Those of you may remember I had previously asked a question regarding a French Musicologist who had notated the Egyptian te'amim in 1798. One of the striking things I learned from that notation is that while the author claims to have written down the entire musical system, many of the cantillation marks are not represented, such as the sof pasuk, yoreach ben yomo, shofar choleich/munach, etc. The Karaite cantillation seems to also lack musicality for certain tropes as well:

We distinguish 21 cantillation accents, ignoring the Shalshelet, Merekhah Kefulah, Telishah Qetanah, Yare’ah Ben Yomo, and Munah LeGharmei, which are not considered musical accents, but stress accents and punctuation.

Source: http://www.orahsaddiqim.org/Liturgy/Cantillation.shtml

The Jewish Encyclopedia also shows some blank spaces for certain cantillation marks for Syrians, Egyptians, and Moroccans Source: http://www.jewishencyclopedia.com/articles/3986-cantillation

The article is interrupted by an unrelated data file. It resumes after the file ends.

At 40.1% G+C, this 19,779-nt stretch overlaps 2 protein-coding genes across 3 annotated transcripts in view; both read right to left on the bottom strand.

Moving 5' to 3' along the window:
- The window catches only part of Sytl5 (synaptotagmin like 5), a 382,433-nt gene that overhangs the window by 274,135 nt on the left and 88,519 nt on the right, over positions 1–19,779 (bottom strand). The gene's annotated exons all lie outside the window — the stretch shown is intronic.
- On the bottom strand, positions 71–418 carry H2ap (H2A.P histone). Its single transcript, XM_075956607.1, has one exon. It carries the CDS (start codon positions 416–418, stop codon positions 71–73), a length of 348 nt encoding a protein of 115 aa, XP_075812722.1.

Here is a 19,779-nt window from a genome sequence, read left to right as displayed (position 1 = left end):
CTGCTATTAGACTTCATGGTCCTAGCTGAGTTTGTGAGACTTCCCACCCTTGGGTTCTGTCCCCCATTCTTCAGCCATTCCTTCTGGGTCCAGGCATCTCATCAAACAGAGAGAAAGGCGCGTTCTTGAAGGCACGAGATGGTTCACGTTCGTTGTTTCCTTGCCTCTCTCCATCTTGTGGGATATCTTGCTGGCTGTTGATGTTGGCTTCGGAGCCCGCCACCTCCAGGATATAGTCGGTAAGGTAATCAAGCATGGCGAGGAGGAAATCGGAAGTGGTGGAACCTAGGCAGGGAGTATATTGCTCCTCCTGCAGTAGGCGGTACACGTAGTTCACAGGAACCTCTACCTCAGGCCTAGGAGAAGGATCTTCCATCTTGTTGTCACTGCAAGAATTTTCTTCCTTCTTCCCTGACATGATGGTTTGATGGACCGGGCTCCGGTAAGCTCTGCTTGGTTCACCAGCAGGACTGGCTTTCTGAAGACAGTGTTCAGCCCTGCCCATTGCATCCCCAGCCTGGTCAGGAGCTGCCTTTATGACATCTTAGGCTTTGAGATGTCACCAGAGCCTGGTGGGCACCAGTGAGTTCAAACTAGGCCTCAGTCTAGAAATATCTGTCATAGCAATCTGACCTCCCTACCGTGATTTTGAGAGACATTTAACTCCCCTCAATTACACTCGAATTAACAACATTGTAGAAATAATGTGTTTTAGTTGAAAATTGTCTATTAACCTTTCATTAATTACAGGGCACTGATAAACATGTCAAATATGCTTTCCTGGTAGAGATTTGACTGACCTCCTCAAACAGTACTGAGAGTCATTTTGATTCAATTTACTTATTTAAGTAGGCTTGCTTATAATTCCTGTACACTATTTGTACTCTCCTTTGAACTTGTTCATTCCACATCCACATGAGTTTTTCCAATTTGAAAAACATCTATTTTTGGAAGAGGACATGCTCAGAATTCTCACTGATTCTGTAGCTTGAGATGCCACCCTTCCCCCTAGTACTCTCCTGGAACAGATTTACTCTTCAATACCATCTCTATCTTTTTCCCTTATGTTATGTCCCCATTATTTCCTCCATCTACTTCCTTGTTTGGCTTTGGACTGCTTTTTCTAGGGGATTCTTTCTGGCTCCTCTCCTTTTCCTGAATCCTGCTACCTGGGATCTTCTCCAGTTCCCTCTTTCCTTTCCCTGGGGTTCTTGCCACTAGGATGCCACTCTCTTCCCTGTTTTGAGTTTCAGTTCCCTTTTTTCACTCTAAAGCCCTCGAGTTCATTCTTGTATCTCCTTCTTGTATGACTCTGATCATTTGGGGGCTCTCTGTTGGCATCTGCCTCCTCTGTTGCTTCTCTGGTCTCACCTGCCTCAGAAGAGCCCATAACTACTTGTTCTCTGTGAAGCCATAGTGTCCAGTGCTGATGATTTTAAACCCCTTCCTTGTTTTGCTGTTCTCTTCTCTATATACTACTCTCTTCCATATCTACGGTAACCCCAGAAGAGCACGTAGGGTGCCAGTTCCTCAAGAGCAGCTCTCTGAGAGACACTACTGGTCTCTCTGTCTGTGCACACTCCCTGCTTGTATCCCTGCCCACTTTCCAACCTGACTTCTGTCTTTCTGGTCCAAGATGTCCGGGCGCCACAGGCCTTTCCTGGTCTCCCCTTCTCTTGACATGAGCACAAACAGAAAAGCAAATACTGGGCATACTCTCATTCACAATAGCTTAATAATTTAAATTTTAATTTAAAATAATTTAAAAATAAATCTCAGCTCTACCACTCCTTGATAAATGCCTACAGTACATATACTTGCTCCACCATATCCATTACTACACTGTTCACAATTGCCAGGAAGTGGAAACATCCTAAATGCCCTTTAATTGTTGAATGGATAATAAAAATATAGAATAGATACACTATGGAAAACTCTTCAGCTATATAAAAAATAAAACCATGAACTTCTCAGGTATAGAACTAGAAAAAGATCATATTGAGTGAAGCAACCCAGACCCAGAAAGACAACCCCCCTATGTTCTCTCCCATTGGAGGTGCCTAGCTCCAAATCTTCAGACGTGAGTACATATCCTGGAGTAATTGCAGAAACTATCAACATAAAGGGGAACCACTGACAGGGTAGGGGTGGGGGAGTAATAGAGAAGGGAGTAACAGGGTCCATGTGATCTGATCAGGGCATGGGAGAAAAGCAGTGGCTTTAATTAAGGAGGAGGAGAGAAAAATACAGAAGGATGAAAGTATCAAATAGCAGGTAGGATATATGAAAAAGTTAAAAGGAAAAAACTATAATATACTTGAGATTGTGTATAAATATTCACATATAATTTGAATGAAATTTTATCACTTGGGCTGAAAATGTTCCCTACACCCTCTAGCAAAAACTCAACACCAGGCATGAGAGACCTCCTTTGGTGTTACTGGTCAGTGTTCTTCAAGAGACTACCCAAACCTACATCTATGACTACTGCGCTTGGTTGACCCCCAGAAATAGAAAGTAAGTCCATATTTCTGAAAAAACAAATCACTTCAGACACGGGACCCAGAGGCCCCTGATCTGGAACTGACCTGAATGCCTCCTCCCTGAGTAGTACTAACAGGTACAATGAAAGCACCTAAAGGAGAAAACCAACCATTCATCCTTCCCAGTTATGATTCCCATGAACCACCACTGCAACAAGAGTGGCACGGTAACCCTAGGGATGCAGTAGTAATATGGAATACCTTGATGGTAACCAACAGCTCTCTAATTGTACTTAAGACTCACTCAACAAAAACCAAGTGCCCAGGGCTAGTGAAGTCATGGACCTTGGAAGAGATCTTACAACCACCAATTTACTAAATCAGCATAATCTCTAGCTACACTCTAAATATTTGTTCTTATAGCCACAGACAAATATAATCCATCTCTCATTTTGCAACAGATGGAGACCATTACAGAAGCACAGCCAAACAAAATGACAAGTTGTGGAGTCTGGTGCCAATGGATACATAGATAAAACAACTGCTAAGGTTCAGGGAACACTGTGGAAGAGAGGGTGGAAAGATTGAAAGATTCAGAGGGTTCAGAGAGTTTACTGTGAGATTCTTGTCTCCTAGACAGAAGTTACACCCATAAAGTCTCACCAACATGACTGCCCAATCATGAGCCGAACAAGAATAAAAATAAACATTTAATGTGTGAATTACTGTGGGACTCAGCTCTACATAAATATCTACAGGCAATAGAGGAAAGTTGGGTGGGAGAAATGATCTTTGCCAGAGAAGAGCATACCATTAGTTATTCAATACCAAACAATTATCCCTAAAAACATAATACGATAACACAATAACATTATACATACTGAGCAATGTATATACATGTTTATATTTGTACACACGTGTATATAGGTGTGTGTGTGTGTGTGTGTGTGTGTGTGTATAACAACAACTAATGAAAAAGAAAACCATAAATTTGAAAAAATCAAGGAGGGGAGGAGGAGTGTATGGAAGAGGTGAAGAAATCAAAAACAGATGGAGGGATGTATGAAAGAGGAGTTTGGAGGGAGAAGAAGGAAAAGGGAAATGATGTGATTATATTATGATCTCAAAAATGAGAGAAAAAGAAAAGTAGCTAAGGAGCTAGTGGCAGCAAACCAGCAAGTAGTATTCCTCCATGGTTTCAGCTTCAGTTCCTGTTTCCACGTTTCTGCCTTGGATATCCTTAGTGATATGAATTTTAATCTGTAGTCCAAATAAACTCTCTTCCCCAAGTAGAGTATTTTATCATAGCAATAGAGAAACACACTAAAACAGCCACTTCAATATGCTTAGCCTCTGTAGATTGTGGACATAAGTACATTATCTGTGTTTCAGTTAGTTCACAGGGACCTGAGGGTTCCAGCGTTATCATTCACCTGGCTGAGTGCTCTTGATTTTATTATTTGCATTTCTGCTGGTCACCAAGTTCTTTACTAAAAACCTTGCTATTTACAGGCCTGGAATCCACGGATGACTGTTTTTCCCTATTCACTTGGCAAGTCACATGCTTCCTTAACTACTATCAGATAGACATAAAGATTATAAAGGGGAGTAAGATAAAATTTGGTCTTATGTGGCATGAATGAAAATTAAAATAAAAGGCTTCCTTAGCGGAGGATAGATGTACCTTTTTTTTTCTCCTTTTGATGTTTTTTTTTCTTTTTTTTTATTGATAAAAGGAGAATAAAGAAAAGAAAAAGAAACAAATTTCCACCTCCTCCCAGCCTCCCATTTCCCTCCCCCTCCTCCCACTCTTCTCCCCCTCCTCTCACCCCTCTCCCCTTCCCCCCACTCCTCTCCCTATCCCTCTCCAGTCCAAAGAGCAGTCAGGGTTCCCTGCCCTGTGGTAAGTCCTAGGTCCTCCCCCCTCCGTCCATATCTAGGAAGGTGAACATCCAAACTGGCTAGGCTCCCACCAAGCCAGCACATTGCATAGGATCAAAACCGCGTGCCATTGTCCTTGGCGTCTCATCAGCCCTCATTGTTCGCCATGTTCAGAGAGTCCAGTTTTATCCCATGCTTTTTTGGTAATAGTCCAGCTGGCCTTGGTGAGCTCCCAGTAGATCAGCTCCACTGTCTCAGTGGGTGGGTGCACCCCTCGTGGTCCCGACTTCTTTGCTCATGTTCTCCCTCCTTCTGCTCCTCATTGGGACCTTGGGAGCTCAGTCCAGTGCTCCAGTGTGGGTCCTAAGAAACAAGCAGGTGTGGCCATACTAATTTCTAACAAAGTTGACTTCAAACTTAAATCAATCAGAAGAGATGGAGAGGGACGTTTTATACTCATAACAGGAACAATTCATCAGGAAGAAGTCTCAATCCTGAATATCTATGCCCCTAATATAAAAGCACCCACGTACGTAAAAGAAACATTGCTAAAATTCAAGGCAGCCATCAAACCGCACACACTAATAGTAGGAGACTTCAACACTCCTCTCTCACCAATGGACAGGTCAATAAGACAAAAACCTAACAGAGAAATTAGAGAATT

Do any other Mizrahi or Yemenite groups also have a tradition of not applying musicality to all of the cantillation marks? And if so, which?

  • "which" (in your last sentence): do you mean to ask which groups of Jews, or which marks are nonmusical?
    – msh210
    Oct 8, 2015 at 18:13
  • @msh210 Either :)
    – Aaron
    Oct 8, 2015 at 18:14
  • FYI - in the standard (Ashkenazi) naming of the notes such as those found in Art Scroll Chumash, the note named psik which looks like a vertical bar is not a musical note. It is used to indicate a pause.
    – DanF
    Oct 8, 2015 at 18:47
  • @DanF Yes i was aware of that. In modern Sephardic/Mizrahi trope it does take on a musical action.
    – Aaron
    Oct 8, 2015 at 18:52
  • @Aaron Interesting. Is there a web site where I could hear / practice Mizrachi or Temani trope?
    – DanF
    Oct 8, 2015 at 19:44

1 Answer 1


According to Idehlson the Sephardim/Mizrahim of older times did not have melodies for all of the te'amim. This could mean that as time went on the different communities started mixing and bringing additional melodies to each other.

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Source: Idehlson's Thesaurus of Oriental Hebrew Melodies Volume 2

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